Tips to Help Younger Kids Anxious about Halloween

For many, the scarier the better when it comes to celebrating Halloween. But for preschoolers or elementary age children, the decorations, costumes and often violent themes can be frightening and potentially disrupt sleep or cause social anxiety. That’s when parents or caregivers need to step up with a strategy to help alleviate fears.

“You definitely don’t want to minimize their anxiety or tell them not to be afraid,” said Leanna Duemler, LCSW, with Memorial Behavioral Health. “Instead get down on their level, listen and reassure. Empathize and don’t brush aside their big emotions. Instead, gently communicate the difference between what is real and what is imaginary. Be there for them.”

Here are some practical tips for how to help your child process and manage any Halloween-related fears:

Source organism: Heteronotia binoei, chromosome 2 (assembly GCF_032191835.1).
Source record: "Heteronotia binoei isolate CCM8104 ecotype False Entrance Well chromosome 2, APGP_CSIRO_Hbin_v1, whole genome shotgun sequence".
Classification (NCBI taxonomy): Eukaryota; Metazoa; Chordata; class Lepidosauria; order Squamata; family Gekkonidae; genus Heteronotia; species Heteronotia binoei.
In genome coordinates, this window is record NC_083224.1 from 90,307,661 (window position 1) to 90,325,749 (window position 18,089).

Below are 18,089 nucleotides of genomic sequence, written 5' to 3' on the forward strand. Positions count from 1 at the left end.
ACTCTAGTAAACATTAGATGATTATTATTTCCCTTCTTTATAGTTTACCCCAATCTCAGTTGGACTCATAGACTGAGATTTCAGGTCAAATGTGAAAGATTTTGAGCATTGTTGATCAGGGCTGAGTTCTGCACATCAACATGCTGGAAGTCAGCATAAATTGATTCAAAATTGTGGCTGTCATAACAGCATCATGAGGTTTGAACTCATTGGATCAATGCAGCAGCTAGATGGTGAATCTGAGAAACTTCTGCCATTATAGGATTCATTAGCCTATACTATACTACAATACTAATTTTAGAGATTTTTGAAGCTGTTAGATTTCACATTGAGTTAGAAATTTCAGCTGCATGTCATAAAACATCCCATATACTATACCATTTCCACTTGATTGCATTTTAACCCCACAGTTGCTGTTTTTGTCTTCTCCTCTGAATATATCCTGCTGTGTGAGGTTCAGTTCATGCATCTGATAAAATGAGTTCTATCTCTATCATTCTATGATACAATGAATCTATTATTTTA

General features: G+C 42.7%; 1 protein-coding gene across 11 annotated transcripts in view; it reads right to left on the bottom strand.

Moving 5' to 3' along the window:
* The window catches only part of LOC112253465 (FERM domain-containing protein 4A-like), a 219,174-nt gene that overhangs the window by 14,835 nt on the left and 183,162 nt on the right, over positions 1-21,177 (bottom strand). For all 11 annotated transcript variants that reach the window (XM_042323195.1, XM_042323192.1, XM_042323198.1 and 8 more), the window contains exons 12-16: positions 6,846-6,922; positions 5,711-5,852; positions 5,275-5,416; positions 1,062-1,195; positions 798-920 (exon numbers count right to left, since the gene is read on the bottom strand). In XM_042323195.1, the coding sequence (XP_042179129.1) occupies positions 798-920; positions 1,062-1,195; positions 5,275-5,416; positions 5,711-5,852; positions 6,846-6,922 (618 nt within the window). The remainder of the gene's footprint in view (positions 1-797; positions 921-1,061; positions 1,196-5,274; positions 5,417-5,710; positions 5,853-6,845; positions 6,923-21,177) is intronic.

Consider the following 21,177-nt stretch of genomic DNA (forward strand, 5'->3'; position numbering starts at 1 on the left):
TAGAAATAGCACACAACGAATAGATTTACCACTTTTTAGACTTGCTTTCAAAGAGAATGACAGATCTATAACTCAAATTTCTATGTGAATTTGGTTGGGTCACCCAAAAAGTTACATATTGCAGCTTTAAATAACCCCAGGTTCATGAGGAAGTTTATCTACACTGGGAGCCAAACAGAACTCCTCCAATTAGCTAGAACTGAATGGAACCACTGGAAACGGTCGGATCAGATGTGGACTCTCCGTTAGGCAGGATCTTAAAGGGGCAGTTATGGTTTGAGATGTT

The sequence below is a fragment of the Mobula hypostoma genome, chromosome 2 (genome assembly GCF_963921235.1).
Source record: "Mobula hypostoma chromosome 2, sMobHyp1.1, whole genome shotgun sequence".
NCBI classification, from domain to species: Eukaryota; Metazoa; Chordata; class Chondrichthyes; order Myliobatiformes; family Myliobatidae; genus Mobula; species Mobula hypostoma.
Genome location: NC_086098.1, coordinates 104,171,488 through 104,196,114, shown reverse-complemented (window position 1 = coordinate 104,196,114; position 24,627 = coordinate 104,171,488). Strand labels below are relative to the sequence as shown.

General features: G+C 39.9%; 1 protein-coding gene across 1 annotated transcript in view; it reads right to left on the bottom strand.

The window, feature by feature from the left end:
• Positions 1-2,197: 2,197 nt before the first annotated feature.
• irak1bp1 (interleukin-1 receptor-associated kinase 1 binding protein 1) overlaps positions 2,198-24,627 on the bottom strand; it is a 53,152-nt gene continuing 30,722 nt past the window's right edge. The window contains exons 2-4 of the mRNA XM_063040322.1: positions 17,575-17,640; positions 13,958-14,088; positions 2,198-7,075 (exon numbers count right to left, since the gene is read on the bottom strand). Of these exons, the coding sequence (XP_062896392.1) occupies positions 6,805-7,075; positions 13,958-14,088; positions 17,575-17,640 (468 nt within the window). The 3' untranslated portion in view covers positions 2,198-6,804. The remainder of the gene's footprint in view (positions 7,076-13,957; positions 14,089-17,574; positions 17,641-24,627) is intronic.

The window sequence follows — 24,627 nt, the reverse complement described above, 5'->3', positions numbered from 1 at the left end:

• Celebrate less scary activities of the season. Visit a pumpkin patch, carve a pumpkin, read children’s books about Halloween.
  • Choose more happy or neutral costumes for your child. Consider face painting instead of masks.
  • Schedule your trick or treating first thing before it gets dark so they can see other children’s costumes in daylight.
  • Avoid trick or treating at homes that target older kids with frightening décor that might startle or scare younger children.
  • Reassure them that it’s OK to feel scared – even grown-ups sometimes feel scared.
  • Respect their decision if they don’t want to participate in certain Halloween activities. Chances are they will be ready in another year or two.

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